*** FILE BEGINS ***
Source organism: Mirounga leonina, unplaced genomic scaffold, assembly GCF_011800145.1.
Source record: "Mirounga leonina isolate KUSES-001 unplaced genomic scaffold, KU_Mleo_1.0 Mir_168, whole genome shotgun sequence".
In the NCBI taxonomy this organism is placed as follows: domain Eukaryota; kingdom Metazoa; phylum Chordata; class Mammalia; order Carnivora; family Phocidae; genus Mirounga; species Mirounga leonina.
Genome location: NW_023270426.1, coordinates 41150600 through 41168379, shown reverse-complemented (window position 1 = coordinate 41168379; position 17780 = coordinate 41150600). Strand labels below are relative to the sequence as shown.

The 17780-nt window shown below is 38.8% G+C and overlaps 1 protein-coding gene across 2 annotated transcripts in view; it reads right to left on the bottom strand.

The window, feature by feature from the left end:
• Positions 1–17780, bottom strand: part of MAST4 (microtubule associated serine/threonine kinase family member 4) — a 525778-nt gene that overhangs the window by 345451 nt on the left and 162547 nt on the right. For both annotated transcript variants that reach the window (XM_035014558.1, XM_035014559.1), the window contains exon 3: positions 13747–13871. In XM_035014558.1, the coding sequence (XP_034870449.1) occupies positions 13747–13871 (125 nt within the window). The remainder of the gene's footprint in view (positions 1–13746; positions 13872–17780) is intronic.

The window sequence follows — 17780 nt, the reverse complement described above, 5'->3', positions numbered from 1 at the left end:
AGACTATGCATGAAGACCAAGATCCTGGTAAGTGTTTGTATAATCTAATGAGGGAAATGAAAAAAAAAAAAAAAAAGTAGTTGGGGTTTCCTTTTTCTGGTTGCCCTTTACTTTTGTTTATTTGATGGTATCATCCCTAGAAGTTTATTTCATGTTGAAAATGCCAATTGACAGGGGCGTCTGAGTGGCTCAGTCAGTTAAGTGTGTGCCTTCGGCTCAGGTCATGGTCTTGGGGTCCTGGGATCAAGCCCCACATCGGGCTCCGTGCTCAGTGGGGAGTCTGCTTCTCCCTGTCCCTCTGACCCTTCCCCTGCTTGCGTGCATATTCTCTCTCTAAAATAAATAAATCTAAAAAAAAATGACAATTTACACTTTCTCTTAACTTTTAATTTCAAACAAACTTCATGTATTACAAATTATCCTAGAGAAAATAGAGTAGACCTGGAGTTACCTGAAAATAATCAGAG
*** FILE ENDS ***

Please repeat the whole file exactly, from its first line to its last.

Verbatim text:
Source organism: Mirounga leonina, unplaced genomic scaffold, assembly GCF_011800145.1.
Source record: "Mirounga leonina isolate KUSES-001 unplaced genomic scaffold, KU_Mleo_1.0 Mir_168, whole genome shotgun sequence".
In the NCBI taxonomy this organism is placed as follows: domain Eukaryota; kingdom Metazoa; phylum Chordata; class Mammalia; order Carnivora; family Phocidae; genus Mirounga; species Mirounga leonina.
Genome location: NW_023270426.1, coordinates 41150600 through 41168379, shown reverse-complemented (window position 1 = coordinate 41168379; position 17780 = coordinate 41150600). Strand labels below are relative to the sequence as shown.

The 17780-nt window shown below is 38.8% G+C and overlaps 1 protein-coding gene across 2 annotated transcripts in view; it reads right to left on the bottom strand.

The window, feature by feature from the left end:
• Positions 1–17780, bottom strand: part of MAST4 (microtubule associated serine/threonine kinase family member 4) — a 525778-nt gene that overhangs the window by 345451 nt on the left and 162547 nt on the right. For both annotated transcript variants that reach the window (XM_035014558.1, XM_035014559.1), the window contains exon 3: positions 13747–13871. In XM_035014558.1, the coding sequence (XP_034870449.1) occupies positions 13747–13871 (125 nt within the window). The remainder of the gene's footprint in view (positions 1–13746; positions 13872–17780) is intronic.

The window sequence follows — 17780 nt, the reverse complement described above, 5'->3', positions numbered from 1 at the left end:
AGACTATGCATGAAGACCAAGATCCTGGTAAGTGTTTGTATAATCTAATGAGGGAAATGAAAAAAAAAAAAAAAAAGTAGTTGGGGTTTCCTTTTTCTGGTTGCCCTTTACTTTTGTTTATTTGATGGTATCATCCCTAGAAGTTTATTTCATGTTGAAAATGCCAATTGACAGGGGCGTCTGAGTGGCTCAGTCAGTTAAGTGTGTGCCTTCGGCTCAGGTCATGGTCTTGGGGTCCTGGGATCAAGCCCCACATCGGGCTCCGTGCTCAGTGGGGAGTCTGCTTCTCCCTGTCCCTCTGACCCTTCCCCTGCTTGCGTGCATATTCTCTCTCTAAAATAAATAAATCTAAAAAAAAATGACAATTTACACTTTCTCTTAACTTTTAATTTCAAACAAACTTCATGTATTACAAATTATCCTAGAGAAAATAGAGTAGACCTGGAGTTACCTGAAAATAATCAGAG